Brexit: The Blame Game

At the moment, British Prime Minister, Boris Johnson, is travelling through Europe. Johnson already met with the German Chancellor, Angela Merkel, in Berlin where he tried to renegotiate the Irish border backstop. However, Merkel stated that she was open for a dialogue and practical solutions for the Irish border, but she does not want to reopen the negotiations on the Withdrawal Agreement. Today, Johnson is traveling to Paris to meet French President Emmanuel Macron and on Saturday he will attend the G7 summit in Biarritz, France.

Next to his European tour, Boris Johnson also sent a request to the European Council President, Donald Tusk, asking whether the EU is prepared to consider a solution for the Irish border problem and, consequently, wants to reopen the negotiations with the EU. In his letter to Tusk, Johnson made it clear that it is crucial the Irish backstop be removed from the current Brexit deal. Johnson proposed to replace the backstop with alternative arrangements, such as technological solutions, and promised not to put infrastructure, checks or controls in place at the border, but did not provide concrete details. Tusk reacted by saying that he was not in favor of removing the Irish backstop as it is still the only assurance to avoid a hard border between Ireland and Northern Ireland. Tusk judged the alternatives of Johnson as unrealistic and misleading. Therefore, the blame game, of who ultimately will trigger a no-deal Brexit, seems to be accelerating.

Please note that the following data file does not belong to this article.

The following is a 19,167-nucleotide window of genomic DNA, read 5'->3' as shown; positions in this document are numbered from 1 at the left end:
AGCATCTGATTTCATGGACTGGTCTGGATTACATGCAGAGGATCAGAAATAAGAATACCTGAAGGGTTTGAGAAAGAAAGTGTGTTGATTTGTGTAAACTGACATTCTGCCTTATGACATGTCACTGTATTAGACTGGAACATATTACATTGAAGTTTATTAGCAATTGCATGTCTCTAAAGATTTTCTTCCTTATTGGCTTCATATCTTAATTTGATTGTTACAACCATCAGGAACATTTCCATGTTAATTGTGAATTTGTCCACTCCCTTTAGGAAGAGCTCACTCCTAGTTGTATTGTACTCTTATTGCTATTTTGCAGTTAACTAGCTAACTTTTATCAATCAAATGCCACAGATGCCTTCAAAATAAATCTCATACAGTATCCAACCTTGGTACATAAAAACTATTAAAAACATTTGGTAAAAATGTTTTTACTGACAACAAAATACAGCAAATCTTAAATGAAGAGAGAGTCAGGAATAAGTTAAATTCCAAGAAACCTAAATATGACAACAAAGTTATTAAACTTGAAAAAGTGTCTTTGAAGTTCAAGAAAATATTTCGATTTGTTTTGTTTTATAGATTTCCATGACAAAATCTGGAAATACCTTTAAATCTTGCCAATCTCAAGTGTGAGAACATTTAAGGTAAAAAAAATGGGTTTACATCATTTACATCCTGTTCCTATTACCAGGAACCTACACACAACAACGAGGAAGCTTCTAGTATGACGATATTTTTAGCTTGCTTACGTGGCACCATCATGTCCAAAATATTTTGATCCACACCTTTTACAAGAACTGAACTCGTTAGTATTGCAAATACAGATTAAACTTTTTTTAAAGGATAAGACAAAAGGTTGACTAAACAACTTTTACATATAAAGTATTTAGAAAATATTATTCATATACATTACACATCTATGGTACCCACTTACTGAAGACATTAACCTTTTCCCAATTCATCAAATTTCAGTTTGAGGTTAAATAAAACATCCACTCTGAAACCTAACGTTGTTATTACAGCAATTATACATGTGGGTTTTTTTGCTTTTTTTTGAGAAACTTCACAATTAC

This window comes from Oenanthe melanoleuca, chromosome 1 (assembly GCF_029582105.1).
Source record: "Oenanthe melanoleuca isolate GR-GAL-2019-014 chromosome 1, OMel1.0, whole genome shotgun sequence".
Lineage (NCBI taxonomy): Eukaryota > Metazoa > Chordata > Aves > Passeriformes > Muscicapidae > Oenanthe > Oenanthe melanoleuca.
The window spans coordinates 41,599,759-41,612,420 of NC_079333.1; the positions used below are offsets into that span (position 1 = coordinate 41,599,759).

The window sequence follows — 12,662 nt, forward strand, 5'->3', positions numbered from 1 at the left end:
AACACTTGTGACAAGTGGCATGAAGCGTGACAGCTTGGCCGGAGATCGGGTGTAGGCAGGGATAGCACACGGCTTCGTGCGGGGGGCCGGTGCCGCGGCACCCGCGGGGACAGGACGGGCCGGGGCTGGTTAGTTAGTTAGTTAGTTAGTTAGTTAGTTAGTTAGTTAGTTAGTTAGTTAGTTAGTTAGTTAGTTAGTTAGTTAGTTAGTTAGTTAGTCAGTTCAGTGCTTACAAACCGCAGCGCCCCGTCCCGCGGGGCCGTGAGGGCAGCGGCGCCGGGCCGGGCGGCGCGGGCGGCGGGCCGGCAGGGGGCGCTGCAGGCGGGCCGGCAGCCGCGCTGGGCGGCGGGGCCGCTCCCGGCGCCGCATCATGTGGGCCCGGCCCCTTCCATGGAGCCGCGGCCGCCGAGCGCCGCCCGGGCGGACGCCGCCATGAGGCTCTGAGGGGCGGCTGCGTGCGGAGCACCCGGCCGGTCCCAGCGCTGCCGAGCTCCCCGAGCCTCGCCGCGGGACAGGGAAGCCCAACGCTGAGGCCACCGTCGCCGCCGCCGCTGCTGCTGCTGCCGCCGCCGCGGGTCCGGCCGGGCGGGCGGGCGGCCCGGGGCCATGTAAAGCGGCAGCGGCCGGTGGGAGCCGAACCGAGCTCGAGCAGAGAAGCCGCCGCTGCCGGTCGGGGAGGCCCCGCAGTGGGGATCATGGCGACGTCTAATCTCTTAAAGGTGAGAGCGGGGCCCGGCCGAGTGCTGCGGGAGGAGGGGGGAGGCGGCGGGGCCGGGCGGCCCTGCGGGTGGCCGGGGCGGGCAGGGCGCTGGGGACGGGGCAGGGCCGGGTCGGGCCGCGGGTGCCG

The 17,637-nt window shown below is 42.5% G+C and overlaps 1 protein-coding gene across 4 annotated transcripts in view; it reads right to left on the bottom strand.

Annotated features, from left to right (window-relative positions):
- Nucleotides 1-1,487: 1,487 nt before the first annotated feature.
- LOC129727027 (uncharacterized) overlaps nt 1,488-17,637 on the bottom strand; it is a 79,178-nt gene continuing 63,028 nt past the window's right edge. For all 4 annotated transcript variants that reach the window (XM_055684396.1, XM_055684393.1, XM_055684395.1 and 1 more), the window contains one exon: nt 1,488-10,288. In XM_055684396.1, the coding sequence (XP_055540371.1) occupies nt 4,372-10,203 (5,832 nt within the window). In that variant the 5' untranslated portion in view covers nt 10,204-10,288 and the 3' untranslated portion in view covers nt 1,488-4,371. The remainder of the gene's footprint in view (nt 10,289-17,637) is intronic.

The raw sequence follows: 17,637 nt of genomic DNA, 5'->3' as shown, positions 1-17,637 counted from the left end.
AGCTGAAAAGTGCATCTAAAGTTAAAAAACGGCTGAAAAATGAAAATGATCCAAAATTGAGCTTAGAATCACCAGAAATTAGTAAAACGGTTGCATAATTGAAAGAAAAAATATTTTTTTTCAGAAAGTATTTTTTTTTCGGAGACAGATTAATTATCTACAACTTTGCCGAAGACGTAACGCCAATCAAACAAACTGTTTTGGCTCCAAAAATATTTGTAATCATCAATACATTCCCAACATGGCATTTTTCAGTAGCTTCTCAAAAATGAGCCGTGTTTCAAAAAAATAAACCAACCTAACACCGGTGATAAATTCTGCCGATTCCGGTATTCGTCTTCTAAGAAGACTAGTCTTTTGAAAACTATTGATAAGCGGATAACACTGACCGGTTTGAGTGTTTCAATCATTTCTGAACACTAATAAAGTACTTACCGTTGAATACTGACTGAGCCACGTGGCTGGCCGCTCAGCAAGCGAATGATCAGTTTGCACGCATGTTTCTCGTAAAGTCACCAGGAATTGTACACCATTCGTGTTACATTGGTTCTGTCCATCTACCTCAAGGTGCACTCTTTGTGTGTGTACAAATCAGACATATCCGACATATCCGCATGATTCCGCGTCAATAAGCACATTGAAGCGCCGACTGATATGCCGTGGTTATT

As the negotiations between the UK and the European Union clearly do not seem to take off, London wants to show that they are serious about leaving. On 18 August, Brexit Secretary Stephen Barclay signed into law legislation to repeal the Act of Parliament which defined Britain’s EU membership in 1972. Barclay stated after signing: “This is a clear signal to the people of this country that there is no turning back, we are leaving the EU as promised on October 31, whatever the circumstances.” The repeal of the European Communities Act 1972 will take effect when Britain formally leaves the EU on 31 October. In addition, on 20 August the UK Government announced that, as of 1 September, UK officials will only attend EU meetings if they could affect national interests, e.g. security.

However, the consequences of leaving the EU without a deal are even worse than expected. A leaked government report, called Operation Yellowhammer, outlined the scenario of what would happen after 31 October if a no-deal Brexit were to happen. The report makes clear that businesses in the UK are not at all ready for such a scenario. A no-deal Brexit would especially have severe consequences for the transport sector. 50% – 85% of lorries travelling across the Channel may not be ready for French customs and at least three months of disruption to the short Channel crossings are expected. In addition, parts of the food supply chain, including the availability of fresh foods as well as ingredients and packaging, could also be impacted, leading to reduced choice and price rises.

In the meantime, Labour leader, Jeremy Corbyn, is trying to find allies in the House of Commons  to form a temporary government to secure an extension of the current Brexit deadline. However, Liberal Democrats leader, Jo Swinson, criticized the plan, saying that Corbyn is not the right person to build a temporary majority. In addition, Corbyn also said that he wanted to organize elections in which Labour would campaign for a second referendum with the option to stay in the European Union. Elections are likely as the majority of the current government shrank to only one seat. The political parties are also increasingly running political ads on Facebook, especially the Brexit Party, although the Conservative Party and Boris Johnson Facebook campaigns combined dominate the social media campaign.